PGR Careers Adviser Holly Prescott explains how a quick change of perspective can make all the difference when writing a non-academic CV…
As a PGR Careers Adviser I’ve learnt to spot some classic PhD CV errors quicker than Theresa May can call a snap election. Something that really interests me though is one of the most popular questions I get asked by PGRs, which is…
‘What should I include in my CV?’
A relatively understandable and inoffensive question you might think?
Well… What I find interesting about this question is that the person asking it seems to be approaching their CV in a very specific way that comes from the self: what have I done? What should I write? When we’re thinking in this way though, it then becomes easy to forget that our CV isn’t a summary of our life story: it is a marketing document strategically written for a particular target audience. Continue reading “It’s not all about you: How to make some sweet non-academic CV music”
This week Coralie Acheson, a 2nd year PhD Researcher in the Ironbridge International Institute for Cultural Heritage, shares her experience of collecting data for her research…
My research is on how tourists encounter and negotiate the values of Ironbridge Gorge, a World Heritage Site in Shropshire; part of a collaborative AHRC-funded project looking at the communication of value to different communities of interest at the site. This was my first serious foray into the academic world of cultural heritage following years of studying and working commercially in archaeology. When I started, I knew I had a steep climb in terms of raising my knowledge base in terms of thinking about tourism theory but I hadn’t realised how much I also needed to learn about the actual practicalities of carrying out the research. Continue reading “Finding your way in the foggy road of data collection…”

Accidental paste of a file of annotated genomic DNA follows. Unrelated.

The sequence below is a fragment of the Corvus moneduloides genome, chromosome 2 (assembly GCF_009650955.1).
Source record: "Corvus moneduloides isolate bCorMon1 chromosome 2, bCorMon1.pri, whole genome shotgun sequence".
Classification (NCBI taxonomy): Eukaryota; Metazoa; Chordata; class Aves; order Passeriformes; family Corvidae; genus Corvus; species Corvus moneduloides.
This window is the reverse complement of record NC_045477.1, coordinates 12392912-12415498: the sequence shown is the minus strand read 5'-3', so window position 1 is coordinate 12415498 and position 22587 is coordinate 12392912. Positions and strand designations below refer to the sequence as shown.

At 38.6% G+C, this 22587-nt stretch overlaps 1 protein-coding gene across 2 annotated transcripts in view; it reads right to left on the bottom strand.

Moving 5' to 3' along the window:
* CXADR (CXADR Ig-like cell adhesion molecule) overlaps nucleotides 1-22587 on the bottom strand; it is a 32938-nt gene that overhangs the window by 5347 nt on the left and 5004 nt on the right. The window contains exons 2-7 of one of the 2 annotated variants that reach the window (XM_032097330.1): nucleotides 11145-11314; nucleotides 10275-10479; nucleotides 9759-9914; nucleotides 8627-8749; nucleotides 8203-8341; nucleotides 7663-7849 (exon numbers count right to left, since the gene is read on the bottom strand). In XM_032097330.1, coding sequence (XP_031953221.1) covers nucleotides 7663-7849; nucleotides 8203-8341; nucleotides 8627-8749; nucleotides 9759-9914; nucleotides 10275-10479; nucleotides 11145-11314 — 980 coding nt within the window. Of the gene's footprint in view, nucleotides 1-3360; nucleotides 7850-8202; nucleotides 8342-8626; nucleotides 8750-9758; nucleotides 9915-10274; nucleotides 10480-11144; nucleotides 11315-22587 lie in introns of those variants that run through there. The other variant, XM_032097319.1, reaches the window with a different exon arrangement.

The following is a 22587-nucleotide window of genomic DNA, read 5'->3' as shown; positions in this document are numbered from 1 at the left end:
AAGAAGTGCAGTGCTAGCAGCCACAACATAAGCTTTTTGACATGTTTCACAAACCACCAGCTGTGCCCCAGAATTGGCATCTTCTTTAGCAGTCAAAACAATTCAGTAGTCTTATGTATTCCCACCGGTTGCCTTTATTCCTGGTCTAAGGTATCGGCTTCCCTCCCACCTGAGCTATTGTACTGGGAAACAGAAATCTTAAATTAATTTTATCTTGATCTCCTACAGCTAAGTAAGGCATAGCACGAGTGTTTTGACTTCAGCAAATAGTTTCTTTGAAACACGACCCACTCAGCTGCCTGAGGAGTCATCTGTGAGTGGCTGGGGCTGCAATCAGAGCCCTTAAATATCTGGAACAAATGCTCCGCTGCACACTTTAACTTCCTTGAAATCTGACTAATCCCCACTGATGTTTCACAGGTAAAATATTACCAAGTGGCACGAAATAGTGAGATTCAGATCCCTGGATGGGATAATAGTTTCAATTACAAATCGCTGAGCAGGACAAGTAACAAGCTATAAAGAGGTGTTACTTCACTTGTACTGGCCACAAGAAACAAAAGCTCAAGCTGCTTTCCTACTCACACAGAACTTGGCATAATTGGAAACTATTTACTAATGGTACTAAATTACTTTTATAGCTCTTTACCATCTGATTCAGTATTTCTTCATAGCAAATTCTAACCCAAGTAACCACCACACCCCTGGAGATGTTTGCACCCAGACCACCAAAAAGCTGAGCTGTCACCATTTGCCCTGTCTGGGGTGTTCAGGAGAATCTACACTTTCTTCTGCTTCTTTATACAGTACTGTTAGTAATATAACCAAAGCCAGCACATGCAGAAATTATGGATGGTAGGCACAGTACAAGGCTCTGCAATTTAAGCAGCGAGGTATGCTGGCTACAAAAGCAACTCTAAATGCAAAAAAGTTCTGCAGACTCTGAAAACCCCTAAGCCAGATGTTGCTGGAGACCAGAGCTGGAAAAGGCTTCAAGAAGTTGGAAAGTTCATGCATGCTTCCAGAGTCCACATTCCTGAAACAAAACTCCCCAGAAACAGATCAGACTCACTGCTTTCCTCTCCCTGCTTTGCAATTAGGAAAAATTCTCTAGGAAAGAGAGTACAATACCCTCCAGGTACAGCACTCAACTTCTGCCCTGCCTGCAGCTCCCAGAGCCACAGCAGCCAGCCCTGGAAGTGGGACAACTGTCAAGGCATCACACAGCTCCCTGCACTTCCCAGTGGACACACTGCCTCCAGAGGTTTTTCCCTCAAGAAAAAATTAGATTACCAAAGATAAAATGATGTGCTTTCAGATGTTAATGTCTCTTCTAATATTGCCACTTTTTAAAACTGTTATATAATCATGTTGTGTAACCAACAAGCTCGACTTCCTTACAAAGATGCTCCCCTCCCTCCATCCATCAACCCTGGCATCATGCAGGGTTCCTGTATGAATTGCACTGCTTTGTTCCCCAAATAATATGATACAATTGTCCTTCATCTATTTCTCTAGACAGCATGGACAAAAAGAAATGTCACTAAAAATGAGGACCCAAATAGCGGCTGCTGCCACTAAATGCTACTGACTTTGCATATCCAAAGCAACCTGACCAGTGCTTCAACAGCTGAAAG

This week Vicky Wallace, our Library Subject Advisor for the College of Life and Environmental Sciences, introduces us to the new ‘Web of Science Citation Connection’
University of Birmingham researchers now have access to ‘Web of Science Citation Connection’. This package includes a wealth of databases, allowing you to retrieve a great deal more than journal articles; namely information on:
Books: offering book and book chapter literature searching, and the option to browse within a book to its book chapters, to see where the chapters have been cited.